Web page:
There are many ways to drive "engagement" with online videos, but there are few that are as, well, engaging as online video contests. In terms of interaction and time-on-brand, contests are hard to beat.
Everyone from the RNC to Menudo is getting in on the act. Music juggernauts like Radiohead and Nine Inch Nails have asked their fans to produce their latest music videos. Political humorist Stephen Colbert posted footage of himself bouncing around a green screen so his fans could create their own videos of the Comedy Central pundit.
However, consumer online video contests can be a big task for brand managers. Consumer engagement may vary -- consumers can spend anywhere from a few minutes to several hours on their entry. Obviously, you want them to spend a lot of time with your brand, sharing it and sending it to others -- that's free marketing!
At the highest level, online video contests work best when you can:
- Tap into true passion (people's ideas, viewpoints and creativity, not their love of a product) with a key call to action.
- Provide compelling incentives.
- Make it as easy as possible for people to participate.
Directing, starring, editing and distributing video used to be the realm of a few powerful corporations. Now anyone with basic computer skills can make a movie. Tapping into the creativity of the masses is an incredible opportunity and, when done right, has very compelling returns. Online video contests (also referred to as "mashups") may seem relatively new, but they've been around long enough for us to have learned a few things about how to make them work. Here are a few ways to help your online video contest take off.
Whether it's a Stephen Colbert green screen challenge or the re-purposing of a $200,000 music video, use the assets you have to give people materials to work with. This accomplishes a few things. First, people who don't have the means or interest in contributing user-generated-content can still make a creative contribution by remixing existing content, which means more people are engaged.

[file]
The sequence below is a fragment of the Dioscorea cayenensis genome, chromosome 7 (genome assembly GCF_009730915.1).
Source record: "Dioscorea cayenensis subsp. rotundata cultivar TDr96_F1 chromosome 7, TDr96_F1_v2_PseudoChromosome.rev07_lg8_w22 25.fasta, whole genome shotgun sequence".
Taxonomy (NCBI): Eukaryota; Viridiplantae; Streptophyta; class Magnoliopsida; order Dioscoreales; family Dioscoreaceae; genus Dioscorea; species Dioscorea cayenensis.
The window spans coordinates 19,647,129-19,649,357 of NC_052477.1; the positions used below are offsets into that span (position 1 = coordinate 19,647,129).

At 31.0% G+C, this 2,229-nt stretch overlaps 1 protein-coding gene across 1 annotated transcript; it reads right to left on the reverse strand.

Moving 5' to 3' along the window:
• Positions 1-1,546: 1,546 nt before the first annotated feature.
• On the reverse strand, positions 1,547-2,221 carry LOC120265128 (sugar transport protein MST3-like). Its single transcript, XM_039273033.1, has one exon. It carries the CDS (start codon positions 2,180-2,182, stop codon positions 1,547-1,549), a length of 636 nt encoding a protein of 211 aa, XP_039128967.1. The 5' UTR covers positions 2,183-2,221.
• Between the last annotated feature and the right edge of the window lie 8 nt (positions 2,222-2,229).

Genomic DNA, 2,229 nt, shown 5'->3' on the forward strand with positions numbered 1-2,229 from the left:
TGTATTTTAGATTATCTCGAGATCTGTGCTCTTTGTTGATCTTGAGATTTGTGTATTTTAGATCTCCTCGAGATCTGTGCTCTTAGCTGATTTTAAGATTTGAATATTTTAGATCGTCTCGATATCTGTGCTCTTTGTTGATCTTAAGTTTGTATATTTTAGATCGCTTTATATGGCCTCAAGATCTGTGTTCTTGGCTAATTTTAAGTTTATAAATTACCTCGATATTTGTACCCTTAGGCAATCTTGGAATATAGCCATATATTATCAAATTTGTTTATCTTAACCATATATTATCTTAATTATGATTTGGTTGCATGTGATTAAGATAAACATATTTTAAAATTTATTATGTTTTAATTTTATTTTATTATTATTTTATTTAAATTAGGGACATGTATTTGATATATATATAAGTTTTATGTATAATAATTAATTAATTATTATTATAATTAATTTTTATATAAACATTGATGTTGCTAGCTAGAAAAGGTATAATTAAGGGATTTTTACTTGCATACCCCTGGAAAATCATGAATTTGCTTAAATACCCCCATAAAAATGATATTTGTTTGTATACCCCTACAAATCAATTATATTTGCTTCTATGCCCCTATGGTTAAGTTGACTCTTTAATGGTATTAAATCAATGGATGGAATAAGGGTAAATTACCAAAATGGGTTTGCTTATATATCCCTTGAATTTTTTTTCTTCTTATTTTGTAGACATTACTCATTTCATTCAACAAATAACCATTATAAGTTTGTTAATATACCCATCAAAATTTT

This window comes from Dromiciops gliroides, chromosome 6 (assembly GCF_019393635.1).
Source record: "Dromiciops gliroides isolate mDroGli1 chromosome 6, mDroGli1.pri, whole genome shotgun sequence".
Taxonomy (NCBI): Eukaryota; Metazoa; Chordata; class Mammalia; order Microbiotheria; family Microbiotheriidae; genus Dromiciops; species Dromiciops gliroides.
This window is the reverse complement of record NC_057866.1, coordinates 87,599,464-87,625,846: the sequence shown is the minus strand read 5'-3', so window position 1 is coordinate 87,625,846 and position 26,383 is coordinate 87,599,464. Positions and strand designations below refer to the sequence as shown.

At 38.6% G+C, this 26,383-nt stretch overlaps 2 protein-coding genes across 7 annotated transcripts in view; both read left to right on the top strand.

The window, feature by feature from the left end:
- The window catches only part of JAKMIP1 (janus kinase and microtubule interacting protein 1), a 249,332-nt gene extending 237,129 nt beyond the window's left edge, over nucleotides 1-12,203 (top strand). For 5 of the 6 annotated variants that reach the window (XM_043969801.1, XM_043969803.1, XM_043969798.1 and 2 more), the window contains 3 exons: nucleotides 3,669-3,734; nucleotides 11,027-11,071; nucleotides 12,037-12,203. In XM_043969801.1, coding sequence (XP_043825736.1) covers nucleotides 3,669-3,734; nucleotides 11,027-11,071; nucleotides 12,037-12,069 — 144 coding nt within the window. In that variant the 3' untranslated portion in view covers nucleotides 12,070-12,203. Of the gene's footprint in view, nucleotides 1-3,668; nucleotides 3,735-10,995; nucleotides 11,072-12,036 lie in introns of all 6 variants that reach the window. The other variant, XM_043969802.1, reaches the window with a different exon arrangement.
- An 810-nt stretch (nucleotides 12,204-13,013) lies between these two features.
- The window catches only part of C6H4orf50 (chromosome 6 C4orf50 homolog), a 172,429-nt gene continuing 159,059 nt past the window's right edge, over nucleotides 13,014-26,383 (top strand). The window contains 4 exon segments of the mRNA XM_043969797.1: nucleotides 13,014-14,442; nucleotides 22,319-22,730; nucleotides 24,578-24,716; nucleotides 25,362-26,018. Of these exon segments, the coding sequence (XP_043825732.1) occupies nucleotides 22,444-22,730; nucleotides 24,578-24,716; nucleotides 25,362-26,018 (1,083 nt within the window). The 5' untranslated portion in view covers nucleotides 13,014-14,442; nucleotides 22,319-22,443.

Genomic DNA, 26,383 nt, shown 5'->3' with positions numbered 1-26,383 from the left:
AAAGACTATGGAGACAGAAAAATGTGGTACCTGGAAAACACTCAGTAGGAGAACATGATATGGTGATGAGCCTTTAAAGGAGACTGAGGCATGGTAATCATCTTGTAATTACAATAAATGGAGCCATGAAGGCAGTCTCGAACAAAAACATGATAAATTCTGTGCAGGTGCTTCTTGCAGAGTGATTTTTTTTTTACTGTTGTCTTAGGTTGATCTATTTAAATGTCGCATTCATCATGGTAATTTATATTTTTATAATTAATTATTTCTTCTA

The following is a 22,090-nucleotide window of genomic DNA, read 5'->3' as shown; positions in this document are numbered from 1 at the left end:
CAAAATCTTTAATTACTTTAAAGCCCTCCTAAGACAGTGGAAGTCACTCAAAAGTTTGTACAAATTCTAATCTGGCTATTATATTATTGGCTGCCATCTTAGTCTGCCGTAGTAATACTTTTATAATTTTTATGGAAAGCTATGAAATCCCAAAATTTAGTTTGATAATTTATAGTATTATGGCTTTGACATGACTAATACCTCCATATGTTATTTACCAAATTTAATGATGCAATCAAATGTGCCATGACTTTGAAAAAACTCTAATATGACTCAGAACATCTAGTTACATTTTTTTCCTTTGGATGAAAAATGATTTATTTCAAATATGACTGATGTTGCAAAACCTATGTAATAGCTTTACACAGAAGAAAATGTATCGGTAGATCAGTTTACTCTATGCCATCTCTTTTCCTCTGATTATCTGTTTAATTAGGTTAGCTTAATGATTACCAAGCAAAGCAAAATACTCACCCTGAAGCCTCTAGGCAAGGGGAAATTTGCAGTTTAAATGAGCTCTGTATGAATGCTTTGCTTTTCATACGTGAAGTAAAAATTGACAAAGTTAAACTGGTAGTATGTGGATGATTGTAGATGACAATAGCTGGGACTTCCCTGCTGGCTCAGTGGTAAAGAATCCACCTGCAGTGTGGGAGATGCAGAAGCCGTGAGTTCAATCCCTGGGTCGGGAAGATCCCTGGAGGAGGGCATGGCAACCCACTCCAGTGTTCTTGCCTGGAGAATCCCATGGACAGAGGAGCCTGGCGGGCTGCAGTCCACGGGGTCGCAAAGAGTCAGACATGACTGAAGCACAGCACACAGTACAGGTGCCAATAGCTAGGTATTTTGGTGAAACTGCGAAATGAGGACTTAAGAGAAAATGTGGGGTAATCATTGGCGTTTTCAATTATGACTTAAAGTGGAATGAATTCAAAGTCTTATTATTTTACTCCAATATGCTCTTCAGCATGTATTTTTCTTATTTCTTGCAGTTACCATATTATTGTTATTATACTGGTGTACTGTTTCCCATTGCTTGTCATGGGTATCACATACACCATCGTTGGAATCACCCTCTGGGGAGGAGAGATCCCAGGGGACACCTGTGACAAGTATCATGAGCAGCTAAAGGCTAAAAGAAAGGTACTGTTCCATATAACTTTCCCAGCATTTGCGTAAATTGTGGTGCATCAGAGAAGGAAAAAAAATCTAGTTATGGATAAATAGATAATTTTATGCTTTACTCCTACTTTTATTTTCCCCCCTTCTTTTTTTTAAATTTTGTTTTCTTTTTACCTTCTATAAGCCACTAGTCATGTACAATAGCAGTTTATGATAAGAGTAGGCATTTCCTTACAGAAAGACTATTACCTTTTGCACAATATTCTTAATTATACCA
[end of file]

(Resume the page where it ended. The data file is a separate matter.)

Second, it allows you to stack the deck in favor of an end result that best represents whatever it is you are marketing. The images, audio and visuals needed to anchor the contest to your brand should be readily available.
Third, the juxtaposition of your content and your audience is the heart of what makes video contests compelling for marketers. Stephen Colbert is inserted into worlds that fans (and foes) created for him. Now that's a personal connection.
Five for Fighting partnered with the History Channel for a contest based on their song, "What Kind of World Do You Want," and the winning spot aired in a special TV ad. Finding the right partner or tie-in to existing marketing efforts helps minimize outlay and maximize promotional opportunities and participation. Bonus points go to the History Channel for tying the contest to people's favorite charities -- a move very much in line with the meaning of the song and the values of the band, while at the same time designed to provide an emotional incentive on top of the fame and glory of national TV.
Activate online communities
It stands to reason that the most captive audience for an online video contest is the one you've already built through your website, MySpace and other online venues. Promote contests in places where your community is already online and engaged. Give the community you've invested so much in something to do. For marketers who don't have their own online communities, chances are good you're advertising on online communities of some sort. Consider a new call to action.
Leverage unique rewards
Give people unique incentives to participate in your contest. The good news is that some of the best prizes aren't the most expensive -- they are recognition and experiences. A meet-and-greet with the band is a great reward for a fan. The RNC contest winner had the opportunity to attend this year's GOP convention and watch their masterpiece on a very big screen.
There's always concern that today's hot online marketing initiative will lose its impact as it gains popularity. But contests have been a marketing staple for decades and we'll see online video contests stick around, too.